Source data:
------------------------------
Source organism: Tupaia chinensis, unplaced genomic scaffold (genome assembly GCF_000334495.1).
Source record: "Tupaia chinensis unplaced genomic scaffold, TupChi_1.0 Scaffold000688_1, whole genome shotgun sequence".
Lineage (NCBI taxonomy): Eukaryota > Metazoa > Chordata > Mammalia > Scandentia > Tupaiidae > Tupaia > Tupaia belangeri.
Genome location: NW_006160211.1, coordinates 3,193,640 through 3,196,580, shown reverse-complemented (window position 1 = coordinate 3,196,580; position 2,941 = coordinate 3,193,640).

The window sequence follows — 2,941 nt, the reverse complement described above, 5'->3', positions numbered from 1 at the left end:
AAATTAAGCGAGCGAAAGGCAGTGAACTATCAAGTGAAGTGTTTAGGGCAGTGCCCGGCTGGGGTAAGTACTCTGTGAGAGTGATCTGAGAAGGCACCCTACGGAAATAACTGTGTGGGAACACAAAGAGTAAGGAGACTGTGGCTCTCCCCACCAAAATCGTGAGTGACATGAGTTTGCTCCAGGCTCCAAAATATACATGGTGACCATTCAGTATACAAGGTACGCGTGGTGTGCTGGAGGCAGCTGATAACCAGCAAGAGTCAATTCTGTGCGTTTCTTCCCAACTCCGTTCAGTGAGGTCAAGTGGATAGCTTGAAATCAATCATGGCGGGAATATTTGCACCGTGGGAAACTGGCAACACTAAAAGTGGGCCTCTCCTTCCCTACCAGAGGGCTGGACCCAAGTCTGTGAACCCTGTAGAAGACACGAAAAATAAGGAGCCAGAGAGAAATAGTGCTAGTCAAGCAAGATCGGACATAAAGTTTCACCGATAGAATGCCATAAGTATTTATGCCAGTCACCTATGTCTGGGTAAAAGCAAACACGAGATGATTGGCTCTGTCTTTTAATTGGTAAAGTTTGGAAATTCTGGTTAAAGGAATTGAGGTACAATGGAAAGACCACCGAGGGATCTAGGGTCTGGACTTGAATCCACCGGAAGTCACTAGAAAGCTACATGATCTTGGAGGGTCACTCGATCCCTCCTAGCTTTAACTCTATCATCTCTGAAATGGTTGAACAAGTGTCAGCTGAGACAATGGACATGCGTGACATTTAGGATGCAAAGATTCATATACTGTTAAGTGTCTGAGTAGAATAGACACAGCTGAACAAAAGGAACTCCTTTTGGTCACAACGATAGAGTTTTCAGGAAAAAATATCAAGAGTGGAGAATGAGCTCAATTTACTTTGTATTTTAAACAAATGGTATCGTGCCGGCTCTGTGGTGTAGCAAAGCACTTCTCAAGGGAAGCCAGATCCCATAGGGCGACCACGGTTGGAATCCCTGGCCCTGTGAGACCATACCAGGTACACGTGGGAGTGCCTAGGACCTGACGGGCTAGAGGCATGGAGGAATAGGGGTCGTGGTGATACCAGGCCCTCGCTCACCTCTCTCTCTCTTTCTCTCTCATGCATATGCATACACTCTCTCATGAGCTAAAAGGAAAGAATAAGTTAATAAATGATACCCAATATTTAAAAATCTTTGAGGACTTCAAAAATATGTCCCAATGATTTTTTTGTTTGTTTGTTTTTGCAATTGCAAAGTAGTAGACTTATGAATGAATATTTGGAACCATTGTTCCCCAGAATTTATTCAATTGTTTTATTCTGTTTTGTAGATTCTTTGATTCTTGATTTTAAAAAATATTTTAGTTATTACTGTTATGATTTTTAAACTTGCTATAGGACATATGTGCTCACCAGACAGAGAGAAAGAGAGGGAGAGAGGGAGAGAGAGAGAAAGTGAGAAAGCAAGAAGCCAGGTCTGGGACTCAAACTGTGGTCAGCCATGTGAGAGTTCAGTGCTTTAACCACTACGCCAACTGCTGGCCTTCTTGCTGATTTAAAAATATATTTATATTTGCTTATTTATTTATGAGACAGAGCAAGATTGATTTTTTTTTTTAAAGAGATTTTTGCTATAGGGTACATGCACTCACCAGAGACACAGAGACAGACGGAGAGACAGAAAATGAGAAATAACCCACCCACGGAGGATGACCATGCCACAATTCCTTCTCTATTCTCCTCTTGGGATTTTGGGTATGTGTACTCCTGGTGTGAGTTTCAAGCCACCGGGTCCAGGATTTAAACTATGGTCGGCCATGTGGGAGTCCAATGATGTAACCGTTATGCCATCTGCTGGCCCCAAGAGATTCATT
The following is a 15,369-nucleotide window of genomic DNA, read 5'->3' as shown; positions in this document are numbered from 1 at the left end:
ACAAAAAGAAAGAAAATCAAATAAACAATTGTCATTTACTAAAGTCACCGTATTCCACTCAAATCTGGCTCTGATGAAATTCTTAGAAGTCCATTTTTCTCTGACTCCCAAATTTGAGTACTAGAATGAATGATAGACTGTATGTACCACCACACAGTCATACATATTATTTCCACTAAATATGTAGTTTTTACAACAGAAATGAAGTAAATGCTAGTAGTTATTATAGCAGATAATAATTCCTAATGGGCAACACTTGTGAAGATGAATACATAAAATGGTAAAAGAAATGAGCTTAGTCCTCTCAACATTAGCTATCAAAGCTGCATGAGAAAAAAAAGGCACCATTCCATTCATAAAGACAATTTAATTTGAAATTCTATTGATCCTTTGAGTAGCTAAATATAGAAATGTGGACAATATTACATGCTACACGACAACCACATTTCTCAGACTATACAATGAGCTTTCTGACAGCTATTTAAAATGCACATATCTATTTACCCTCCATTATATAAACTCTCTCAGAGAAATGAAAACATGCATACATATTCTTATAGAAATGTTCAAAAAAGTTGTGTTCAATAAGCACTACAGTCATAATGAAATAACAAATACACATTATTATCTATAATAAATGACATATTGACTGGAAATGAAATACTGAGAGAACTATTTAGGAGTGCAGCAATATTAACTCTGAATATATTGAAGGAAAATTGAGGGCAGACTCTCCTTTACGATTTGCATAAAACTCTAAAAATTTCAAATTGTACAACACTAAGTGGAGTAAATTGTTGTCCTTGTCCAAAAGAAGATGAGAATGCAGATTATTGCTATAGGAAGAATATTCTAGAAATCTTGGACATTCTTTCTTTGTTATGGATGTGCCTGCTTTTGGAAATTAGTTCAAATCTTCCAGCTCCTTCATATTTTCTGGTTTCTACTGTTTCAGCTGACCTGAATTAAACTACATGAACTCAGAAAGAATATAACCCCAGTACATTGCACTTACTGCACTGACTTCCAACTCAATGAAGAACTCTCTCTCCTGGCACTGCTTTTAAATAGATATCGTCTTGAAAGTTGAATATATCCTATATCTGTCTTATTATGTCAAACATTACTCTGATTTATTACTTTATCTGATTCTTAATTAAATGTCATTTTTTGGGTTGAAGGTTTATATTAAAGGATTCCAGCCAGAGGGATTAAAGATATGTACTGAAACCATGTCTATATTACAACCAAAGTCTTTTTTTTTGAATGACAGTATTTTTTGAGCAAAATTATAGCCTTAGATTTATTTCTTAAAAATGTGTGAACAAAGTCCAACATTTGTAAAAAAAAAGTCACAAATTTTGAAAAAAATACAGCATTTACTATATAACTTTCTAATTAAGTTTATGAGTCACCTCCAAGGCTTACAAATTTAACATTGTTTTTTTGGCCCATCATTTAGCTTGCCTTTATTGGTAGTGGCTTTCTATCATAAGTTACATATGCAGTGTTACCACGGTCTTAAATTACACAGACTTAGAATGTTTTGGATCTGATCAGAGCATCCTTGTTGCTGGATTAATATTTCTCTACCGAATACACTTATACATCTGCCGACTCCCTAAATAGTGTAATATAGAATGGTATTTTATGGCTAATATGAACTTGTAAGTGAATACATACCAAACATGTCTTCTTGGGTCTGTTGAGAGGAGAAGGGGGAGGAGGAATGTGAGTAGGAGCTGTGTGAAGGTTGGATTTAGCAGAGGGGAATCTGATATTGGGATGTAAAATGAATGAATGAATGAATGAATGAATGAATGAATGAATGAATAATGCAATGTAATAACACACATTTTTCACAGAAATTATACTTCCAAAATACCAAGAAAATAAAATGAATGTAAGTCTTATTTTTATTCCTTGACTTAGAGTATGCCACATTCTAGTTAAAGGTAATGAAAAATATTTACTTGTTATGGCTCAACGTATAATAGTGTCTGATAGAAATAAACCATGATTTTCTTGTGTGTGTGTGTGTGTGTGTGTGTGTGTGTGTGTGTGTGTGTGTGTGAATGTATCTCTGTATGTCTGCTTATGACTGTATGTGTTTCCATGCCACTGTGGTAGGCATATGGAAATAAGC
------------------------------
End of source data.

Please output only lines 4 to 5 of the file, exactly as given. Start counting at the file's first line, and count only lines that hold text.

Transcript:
Genome location: NW_006160211.1, coordinates 3,193,640 through 3,196,580, shown reverse-complemented (window position 1 = coordinate 3,196,580; position 2,941 = coordinate 3,193,640).

The window sequence follows — 2,941 nt, the reverse complement described above, 5'->3', positions numbered from 1 at the left end: